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Mental Health Tips > Post-traumatic stress disorder

Post-traumatic stress disorder
(Special thanks to Dr. William Chui of Institute of Mental Health, Castle Peak Hospital, for authoring this article)

Post-traumatic stress disorder (PTSD) is an anxiety disorder which develops after experiencing an exceptionally threatening or catastrophic event, e.g. natural disaster, serious accident, witnessing violent death of others, or being a victim of violent crime. The major symptoms are intrusive memory of the traumatic event, avoidance of situations that are reminders of the trauma, and hyper-arousal symptoms such as being easily startled and difficulty in sleeping. There are effective medication and psychological treatment for PTSD, and most patients will recover after treatment.

 
1. What are the symptoms of PTSD?
2. What makes a person more likely to suffer from PTSD?
3. What are the treatments of PTSD?
4. Will a person with PTSD recover?
5. How can friends and family members help a person suffering from PTSD?



1. What are the symptoms of PTSD?

Post-traumatic stress disorder (PTSD) is an anxiety disorder. It arises after a person has experienced an exceptionally threatening or catastrophic event, e.g. natural disaster, serious accident, witnessing violent death of others, or being a victim of violent crime. The delay between the trauma and the onset of symptoms ranges from a few weeks to months, but it rarely exceeds 6 months. The symptoms last for more than a month.

The symptoms of PTSD cover three major areas.

  • Re-experiencing of the trauma in the form of intrusive or unwanted memories is the most characteristic symptom. Intrusive memories can be triggered by words, objects or situations that are reminders of the event. Intrusive memories tend to be of short duration and the patient knows that they were memories. Sometimes, there are flashbacks in which the patient feels reliving the events. Bad dreams about the events are common.
  • Hyper-arousal symptoms includes being easily startled, feeling tense, having difficulty in sleep. Unlike the intrusive memories, these symptoms are usually constant, making the patient feel stressed and angry. The patient has difficulty in sleep, particularly difficulty in falling asleep, related to a fear of bad dreams about the trauma.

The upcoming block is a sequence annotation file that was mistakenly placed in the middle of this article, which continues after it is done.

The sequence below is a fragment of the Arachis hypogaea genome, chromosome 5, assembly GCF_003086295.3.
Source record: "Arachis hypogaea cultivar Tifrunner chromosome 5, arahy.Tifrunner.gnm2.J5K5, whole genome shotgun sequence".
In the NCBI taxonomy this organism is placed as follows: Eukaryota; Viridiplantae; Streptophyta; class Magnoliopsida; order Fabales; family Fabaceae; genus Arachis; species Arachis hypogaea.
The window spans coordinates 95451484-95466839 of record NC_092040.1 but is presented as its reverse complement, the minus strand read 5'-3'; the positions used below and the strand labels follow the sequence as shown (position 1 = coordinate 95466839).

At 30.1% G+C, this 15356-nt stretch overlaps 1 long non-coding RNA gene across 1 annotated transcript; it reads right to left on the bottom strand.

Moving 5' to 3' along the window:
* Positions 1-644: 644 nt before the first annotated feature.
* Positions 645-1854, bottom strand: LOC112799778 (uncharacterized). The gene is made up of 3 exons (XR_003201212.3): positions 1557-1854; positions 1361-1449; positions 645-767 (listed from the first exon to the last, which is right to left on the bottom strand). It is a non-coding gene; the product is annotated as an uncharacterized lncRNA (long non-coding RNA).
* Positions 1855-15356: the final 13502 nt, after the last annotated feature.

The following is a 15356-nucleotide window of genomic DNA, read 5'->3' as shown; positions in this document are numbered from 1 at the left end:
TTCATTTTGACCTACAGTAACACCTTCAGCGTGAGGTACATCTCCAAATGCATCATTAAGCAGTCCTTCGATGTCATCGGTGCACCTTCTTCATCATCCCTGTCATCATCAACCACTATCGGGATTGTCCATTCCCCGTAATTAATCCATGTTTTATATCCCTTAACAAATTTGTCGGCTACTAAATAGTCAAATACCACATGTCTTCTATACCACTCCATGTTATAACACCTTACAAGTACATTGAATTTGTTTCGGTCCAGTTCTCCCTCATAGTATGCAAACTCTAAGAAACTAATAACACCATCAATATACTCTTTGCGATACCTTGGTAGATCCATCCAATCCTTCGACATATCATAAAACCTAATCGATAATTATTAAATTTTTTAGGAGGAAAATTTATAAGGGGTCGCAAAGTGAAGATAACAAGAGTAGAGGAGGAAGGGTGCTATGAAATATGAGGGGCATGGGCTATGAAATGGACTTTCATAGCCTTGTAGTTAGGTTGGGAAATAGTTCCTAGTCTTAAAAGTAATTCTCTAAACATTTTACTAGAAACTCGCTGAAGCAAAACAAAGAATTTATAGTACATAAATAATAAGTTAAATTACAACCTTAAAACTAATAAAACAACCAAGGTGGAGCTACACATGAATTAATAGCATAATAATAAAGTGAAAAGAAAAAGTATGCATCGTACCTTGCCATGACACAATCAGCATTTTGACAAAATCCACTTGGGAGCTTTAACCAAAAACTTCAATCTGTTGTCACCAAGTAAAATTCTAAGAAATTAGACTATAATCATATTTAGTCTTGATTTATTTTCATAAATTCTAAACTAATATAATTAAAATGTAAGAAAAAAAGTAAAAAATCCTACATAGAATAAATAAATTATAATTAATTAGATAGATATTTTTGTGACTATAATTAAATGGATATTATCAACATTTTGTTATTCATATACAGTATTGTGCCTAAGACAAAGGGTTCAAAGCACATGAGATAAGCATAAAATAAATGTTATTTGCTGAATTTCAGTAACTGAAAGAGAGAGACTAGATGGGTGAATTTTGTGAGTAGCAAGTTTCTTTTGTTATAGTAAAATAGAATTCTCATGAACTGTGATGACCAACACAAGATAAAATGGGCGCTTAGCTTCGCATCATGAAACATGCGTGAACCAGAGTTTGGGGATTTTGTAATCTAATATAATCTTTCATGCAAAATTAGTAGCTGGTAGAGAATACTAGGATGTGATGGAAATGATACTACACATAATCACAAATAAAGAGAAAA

• Avoidance behaviour is another core symptom of PTSD. The patient stays away from reminders of the event, e.g. the patient avoids driving or riding a car after a serious car accident. Some patients may deny any connection between the present psychological problem and past event, together with feeling of numb, losing interest in activities, detaching from friends and isolating themselves. They might have difficulty in remembering the traumatic event.

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2. What makes a person more likely to suffer from PTSD?

Some factors make a person prone to PTSD, while some make a person more resilient. Risk factors include an event which is sudden (no time for psychological preparation), potentially life-threatening and overwhelming (making the person feel helpless and out of control), physical injury during the event, having pre-existing history of mental illness, previous traumatic experience (e.g. child abuse), continuing presence of stressors after the trauma. Women are much more likely to develop PTSD than men exposed to similar trauma. Support from others is a factor reducing the risk of PTSD.

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3. What are the treatments of PTSD?

There are psychological treatment and medication treatment for PTSD. For psychological treatment, cognitive behavioural therapy is useful. It helps the patient to face and control the fear by exposing the patient to the trauma in a safe way. It also helps to look at what happened in the event, relieving guilt and anxiety. Selective serotonin reuptake inhibitor, e.g. sertraline and paroxetine, have proven benefit in treatment in PTSD.

Some patients take alcohol or other drugs to relieve the sleep problem. So, any alcohol and drug abuse associated should be managed properly

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4. Will a person with PTSD recover?

Recovery can be expected in the majority of cases.

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5. How can friends and family members help a person suffering from PTSD?

To help a person suffering from PTSD, the first thing his friends and family should do is to encourage the person to seek appropriate treatment and stay with the treatment. Besides, listening to his feelings and providing emotional support can help. The person should be reminded that with time and treatment, the illness will be better.

Websites with relevant information / Reference

The National Institute of Mental Health

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